How She Talks
Teaching the Teachers
Sen. Hillary Rodham Clinton, the leading contender for the Democratic presidential nomination, opted to skip the applause lines after she accepted an endorsement last week from a New Hampshire teachers' union. Instead, she plunged deep into the weeds.
"We have one form of learning, which is pretty much an auditory form of learning supplemented by some visual aids," she announced. "We are leaving out . . . kinesthetic and esthetic learners."
Further, she reported that "60 percent of our in-age cohort will not graduate from college" and that "a child drops out of school in America every 29 seconds."
She blamed Bush education policy, which "homogenizes the classes," and pledged to help "individual districts and states achieve a level of facility and teacher preparedness and adequacy."
Let's hear it for facility preparedness and adequacy! Put your hands together for kinesthetic learning and the de-homogenization of the classroom! Save the in-age cohort!
The audience sat quietly through this, applauding in the appropriate places. They gave Clinton a seated ovation when she finished, rising only to put on their coats.
For a quarter-century now, Democrats have had a habit of selecting brainy, establishment presidential nominees who are frequently pedantic but rarely passionate. Al Gore and John Kerry were bookish, and Michael Dukakis didn't even show emotion when asked about the hypothetical rape and murder of his wife.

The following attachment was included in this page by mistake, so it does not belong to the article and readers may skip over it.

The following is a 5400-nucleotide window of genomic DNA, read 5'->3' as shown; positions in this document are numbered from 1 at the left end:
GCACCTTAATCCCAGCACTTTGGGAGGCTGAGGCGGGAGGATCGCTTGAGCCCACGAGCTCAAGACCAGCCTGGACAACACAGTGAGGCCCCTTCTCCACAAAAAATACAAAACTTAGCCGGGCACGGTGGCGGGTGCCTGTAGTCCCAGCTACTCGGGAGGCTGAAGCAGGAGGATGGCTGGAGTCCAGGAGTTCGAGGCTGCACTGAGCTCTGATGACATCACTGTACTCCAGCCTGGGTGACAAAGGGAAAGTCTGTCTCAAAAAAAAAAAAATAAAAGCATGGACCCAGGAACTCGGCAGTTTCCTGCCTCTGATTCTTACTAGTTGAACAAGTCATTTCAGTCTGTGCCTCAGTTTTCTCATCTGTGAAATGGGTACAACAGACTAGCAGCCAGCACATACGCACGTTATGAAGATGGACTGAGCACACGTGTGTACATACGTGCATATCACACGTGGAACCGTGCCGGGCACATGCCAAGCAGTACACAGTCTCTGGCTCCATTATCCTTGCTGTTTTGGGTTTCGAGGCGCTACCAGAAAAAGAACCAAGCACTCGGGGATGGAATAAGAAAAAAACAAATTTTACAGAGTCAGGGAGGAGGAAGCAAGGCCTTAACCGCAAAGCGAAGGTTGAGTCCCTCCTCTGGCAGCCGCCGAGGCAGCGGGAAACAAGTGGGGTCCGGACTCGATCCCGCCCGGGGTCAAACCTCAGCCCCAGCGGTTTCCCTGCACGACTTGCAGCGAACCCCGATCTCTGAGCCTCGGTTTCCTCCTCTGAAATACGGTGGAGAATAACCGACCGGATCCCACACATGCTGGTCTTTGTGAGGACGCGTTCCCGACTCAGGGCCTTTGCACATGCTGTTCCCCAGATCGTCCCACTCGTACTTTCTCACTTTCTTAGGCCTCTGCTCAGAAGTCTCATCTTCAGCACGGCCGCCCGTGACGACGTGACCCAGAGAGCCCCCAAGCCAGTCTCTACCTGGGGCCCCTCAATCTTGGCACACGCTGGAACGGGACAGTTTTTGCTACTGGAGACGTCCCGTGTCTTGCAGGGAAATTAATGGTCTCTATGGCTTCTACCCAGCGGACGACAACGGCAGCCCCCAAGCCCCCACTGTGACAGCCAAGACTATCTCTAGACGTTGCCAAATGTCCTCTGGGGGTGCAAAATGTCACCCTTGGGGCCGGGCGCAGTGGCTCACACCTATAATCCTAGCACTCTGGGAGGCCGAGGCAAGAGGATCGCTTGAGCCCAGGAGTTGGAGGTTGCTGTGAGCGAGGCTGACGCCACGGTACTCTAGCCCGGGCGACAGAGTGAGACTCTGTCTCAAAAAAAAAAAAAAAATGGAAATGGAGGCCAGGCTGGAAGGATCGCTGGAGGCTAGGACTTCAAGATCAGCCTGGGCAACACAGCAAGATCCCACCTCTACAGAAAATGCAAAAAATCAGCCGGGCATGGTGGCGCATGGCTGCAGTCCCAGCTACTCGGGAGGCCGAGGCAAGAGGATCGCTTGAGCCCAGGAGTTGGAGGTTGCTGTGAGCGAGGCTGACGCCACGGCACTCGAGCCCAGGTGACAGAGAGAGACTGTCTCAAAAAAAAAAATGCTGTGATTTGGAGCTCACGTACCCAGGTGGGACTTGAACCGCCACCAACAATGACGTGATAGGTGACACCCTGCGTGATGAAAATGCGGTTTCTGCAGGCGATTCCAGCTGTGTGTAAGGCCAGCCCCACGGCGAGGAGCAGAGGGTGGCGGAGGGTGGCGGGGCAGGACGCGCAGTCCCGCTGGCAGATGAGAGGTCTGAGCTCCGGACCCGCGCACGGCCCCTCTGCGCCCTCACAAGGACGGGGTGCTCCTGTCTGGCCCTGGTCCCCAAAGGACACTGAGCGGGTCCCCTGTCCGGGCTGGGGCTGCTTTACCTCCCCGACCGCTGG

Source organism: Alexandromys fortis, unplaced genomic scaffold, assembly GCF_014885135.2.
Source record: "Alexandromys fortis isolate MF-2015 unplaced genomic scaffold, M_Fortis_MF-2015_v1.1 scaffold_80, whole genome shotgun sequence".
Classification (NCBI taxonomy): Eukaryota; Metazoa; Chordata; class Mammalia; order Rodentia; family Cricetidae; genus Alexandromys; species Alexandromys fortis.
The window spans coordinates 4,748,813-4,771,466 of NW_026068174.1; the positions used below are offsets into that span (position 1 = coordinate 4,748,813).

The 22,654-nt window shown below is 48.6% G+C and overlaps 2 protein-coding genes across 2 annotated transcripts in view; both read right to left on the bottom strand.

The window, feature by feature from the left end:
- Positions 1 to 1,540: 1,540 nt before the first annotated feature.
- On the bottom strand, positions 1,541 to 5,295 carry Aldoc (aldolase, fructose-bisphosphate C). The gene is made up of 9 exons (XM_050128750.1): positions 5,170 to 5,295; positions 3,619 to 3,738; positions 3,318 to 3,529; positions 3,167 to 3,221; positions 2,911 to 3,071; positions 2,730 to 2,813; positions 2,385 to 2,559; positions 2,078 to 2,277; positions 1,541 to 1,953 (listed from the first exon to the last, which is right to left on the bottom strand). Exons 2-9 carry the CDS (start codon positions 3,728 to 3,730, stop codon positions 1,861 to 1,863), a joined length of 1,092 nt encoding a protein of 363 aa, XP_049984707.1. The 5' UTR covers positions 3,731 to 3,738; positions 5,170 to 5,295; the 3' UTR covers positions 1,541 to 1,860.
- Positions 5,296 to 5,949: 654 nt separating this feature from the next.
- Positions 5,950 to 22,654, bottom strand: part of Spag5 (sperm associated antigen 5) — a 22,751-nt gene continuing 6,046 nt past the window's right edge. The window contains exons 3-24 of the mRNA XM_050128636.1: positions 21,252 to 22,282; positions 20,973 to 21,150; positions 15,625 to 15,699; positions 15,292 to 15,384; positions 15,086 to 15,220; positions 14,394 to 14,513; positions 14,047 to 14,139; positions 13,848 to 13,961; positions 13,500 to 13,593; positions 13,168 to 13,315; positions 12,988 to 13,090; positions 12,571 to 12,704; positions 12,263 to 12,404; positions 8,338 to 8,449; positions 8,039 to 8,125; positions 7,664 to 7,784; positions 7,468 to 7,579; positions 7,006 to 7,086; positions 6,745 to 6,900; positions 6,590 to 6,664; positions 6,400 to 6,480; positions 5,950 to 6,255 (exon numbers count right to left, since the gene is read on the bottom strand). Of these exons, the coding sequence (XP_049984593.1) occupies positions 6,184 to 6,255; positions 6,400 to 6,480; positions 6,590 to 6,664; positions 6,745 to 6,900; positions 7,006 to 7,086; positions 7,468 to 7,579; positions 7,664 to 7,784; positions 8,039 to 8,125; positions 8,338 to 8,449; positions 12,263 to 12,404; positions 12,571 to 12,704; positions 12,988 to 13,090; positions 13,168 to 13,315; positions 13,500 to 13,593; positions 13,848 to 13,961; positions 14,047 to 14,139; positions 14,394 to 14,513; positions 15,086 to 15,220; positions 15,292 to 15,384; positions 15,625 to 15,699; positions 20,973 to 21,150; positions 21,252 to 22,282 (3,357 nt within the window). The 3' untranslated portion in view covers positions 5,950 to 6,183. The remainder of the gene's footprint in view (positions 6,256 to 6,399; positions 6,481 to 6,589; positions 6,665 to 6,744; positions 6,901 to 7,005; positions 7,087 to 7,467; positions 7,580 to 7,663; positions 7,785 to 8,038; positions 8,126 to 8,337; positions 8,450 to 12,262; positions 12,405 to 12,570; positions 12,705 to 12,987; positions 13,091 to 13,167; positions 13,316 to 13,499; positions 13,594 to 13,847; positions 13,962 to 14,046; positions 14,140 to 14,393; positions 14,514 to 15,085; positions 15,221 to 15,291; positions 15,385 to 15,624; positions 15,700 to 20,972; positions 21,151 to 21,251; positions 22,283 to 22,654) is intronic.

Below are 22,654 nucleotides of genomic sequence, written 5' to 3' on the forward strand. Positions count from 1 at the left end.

The lone exception was Hillary Clinton's husband -- and it's no coincidence that he has been the only successful Democratic presidential candidate in three decades. But Hillary lacks Bill's presence on the stump; hers is a message of leadership by laundry list.
"I also created the Healthy, High-Performance School programs," she told the teachers. And, "We worked hard to create a program for 100,000 federally funded teachers." And, "I proposed . . . the National Teacher Corps." And, "I've joined up with several of my colleagues to propose renovating and rebuilding crumbling schools."
In her typical stump speech, Clinton does have some crowd-pleasing lines, pronouncing that "the era of cowboy diplomacy is over." She also tosses in the Democratic favorites: creating universal health care, ending the Iraq war, fighting outsourcing.
But in just about every performance on the hustings, Clinton devotes the largest chunk to education. ("We're going to increase the value of the Pell grant!")
If the recitation of her policy expertise weren't proof enough, she makes it explicit: Her "35 years of experience" make her "the best-qualified and experienced person to hit the ground running."
She certainly is the most methodical. In New Hampshire, an aide taped arrows on the stage to show Clinton and the teachers where to stand. Clinton placed a text on the lectern but hardly consulted it as she delivered in perfect sentences a speech following the conventional formula: a joke at the beginning, an anecdote at the end, and a few platitudes and panders in between. "I pledge to you that I will do everything I can to be a president who will be a good partner for you -- educators need partners," she intoned.
Most prominent, though, was the laundry list. "I helped to start Early Head Start. . . . We worked hard on after-school programs. . . . I also helped to work on having federal funds for school construction. . . . I've also worked to have proposals passed to improve math and science education." And on, and on. Just in case that didn't convince, her aides distributed a fact sheet with more ("a $100 million public/private internship initiative").
It was a long list, and at the end, Clinton downed a glass of water without stopping for air. "I want to thank you for taking the time to educate me in even greater depth," she told the teachers. Impossible: Nobody knows more than Hillary.